You must be someone important to give everyone in the state a day off for your birthday and thats just what Her Maj Liz has done. And what better reason would you want to hold a model railway exhibition. This was the second year the Epping Model Railway club had held their exhibition at the Thornleigh Brickpits. The venue is great, its just that its not set up for parking and the swarms of modellers that throng there first thing on a Saturday morning. I heard one guy was queued up at 7.0am obviously keen to get to the second hand stall first. I reckon he would have frozen his nuts off at that time. Me I was tucked up in a warm bed enjoying my first sleep in of the long weekend. I have decided not to attend the exhibitions on the first day due to the large crowds on Saturdays. Was told by the Bowen Creek boys (whose layout stood between the entrance and the second stall) that when the gates opened on Saturday it was like a stampede from Rawhide, yes cattle heading for that elusive bargain. While I was working in the garden on Saturday trying to finish the GPU ( garbo protection unit) in between showers I got a phone call from Mr Jim Kamilaroi saying that he was going to the exhibition on Sunday with a few friends from the Port Macquarie region and wondered if it was ok to drop in to check out the layout. OK by me so it was arranged. Sunday came around and the weather was as miserable as Saturday - raining and cold. Having left in the dark around 6.0am they reached my place around 9.40am and we headed straight to the show.
During the short journey to the show I felt the great social side of the hobby coming out. They were just a bunch of nice guys with plenty of joking and laughter going on. Arriving just after opening at 10 we headed into the show. Jim took me along to meet Andrew Campbell from Bowen Creek. Andrew comes from the Port Macquarie area as well. I was trying to match up his profile picture on his blog with what I saw in the flesh. I'm still not sure it was him as he had a beanie on. Due to the ambient temperature in the hall the beads of moisture on his forehead would not have been sweat but probably condensation from the cold.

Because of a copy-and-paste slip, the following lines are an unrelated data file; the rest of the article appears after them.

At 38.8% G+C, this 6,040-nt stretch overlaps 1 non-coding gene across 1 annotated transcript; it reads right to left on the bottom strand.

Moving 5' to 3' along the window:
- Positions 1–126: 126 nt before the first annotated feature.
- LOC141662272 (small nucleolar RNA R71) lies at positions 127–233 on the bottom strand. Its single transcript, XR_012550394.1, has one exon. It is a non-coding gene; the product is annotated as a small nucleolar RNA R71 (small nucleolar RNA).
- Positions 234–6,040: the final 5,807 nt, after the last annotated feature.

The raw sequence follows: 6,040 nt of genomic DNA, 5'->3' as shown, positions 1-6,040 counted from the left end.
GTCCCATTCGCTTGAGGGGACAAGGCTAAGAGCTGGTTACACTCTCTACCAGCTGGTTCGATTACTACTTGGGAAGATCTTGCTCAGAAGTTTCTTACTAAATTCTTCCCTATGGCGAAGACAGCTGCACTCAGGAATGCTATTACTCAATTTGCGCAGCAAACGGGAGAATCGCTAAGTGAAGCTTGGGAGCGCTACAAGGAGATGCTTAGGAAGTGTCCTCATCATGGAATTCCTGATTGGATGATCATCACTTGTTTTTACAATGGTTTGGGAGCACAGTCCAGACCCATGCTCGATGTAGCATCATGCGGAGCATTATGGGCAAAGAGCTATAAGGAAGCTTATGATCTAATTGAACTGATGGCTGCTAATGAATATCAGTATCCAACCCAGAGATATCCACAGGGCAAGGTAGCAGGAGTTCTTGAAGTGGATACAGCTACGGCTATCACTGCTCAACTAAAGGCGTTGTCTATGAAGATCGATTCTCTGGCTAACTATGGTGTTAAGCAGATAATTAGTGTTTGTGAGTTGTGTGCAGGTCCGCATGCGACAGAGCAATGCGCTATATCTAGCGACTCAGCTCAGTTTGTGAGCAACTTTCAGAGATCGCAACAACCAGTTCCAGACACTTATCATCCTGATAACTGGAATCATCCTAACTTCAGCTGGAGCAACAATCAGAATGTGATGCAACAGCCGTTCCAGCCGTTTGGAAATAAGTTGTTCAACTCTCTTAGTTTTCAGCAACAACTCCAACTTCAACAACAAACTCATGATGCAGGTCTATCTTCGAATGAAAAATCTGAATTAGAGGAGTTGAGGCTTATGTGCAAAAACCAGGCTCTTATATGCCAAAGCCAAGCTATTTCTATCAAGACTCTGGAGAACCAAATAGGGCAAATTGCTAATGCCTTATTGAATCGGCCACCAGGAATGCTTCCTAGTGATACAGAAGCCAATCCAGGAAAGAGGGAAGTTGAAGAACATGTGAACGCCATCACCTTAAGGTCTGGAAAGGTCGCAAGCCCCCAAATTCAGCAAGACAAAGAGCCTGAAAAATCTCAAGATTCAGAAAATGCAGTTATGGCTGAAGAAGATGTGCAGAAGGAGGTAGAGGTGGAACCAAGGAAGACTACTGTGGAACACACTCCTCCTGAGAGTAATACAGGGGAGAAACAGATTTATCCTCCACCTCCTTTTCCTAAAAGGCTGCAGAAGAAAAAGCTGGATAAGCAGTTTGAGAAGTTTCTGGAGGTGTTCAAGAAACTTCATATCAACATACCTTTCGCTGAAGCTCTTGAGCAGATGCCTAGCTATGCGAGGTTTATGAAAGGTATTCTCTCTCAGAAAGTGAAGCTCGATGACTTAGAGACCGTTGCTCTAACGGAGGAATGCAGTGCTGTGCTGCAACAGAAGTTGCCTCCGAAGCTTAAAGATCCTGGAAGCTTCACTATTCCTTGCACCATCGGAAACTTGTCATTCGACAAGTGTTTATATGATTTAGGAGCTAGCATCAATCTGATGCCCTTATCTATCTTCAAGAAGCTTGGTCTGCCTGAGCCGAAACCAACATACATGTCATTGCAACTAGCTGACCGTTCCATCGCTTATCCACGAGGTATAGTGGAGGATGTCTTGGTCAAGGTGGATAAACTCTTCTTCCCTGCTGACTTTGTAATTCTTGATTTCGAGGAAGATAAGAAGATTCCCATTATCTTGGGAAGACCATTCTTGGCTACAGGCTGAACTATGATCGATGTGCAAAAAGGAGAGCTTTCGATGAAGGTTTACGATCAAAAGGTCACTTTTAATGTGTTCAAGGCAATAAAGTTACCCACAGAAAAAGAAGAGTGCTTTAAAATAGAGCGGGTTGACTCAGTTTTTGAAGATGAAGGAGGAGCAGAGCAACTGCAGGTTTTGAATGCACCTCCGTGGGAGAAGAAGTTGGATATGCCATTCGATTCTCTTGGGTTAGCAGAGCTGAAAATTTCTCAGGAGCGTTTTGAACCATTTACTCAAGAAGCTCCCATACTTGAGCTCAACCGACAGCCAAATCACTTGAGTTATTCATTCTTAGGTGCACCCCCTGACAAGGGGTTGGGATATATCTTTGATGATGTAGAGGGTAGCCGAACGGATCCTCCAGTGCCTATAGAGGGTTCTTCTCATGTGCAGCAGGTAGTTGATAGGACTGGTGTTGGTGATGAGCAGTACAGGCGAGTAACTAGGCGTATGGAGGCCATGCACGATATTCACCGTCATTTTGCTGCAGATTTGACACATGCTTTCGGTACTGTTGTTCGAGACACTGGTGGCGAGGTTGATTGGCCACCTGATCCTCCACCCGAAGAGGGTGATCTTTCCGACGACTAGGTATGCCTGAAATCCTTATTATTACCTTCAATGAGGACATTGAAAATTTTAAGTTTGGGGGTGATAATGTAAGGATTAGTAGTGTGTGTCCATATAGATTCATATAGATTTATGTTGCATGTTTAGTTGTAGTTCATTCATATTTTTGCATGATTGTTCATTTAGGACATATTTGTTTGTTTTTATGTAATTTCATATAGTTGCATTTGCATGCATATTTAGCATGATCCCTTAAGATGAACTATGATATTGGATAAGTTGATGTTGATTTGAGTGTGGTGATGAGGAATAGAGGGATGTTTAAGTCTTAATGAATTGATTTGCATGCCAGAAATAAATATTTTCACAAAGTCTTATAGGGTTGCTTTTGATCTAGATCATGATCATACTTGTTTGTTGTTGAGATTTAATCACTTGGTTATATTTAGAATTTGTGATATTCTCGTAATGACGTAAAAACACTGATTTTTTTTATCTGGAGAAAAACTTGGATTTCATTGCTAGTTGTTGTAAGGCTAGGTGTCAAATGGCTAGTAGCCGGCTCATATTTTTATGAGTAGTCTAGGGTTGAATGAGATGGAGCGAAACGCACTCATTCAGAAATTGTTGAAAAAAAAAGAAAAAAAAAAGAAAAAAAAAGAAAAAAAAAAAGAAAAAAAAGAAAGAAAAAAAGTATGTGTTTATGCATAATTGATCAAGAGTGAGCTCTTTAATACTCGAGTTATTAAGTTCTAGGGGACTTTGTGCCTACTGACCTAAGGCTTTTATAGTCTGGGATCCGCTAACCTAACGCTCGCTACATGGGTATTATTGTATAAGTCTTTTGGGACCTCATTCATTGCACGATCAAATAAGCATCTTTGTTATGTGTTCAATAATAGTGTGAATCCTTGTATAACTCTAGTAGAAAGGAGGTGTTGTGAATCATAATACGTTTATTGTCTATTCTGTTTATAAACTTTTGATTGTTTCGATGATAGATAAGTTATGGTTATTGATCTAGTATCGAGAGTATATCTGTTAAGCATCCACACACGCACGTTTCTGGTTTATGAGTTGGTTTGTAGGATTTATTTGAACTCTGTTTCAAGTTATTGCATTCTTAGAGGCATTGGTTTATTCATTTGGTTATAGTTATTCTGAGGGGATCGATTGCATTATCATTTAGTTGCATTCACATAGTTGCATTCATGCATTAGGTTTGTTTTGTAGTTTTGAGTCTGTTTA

I also met Ian Millard and if you have never met Ian and Andrew you will understand why their layout is set so high. In the hobby this setting of layout heights must reflect the standards to which they are built. Bowen Creek high set layout = high standard. The U - Drive layout set low = low standard. This is really design by accident as the little kiddies while standing in front of Bowen Creek will never be able to see the layout. They could never build to that standard so come back when you are taller. I couldn't see the back as well and are quite ready to admit I haven't reached their level either. A beautiful layout guys.
Bumped into Stephen Ottaway who must be congratulated in getting his eleventh child out into the world. The Australian Journal of Railway Modelling is a great wall to wall magazine of modelling. May there be many more.
I worked out that I had met (or spotted) throughout the day six bloggers - Ian Millard from - Liverpool Range, Andrew Campbell from Bowen Creek, Gary Laker from Lakers Locomotive, Carriage and Wagon Workshops, James McInerny from Lambing Flat, Jim Harris from The Kamilaroi Railway and Brad Hinton from Armchair Modeller DownUnder. Why Brad would want to model armchairs is beyond me. Get yourself a layout and some trains Brad. I did a tour of the layouts and noticed only two new ones I hadn't seen before. Having got a ride there with the guys from Port Mac I thought I had better get around the commercial stands before we had to leave.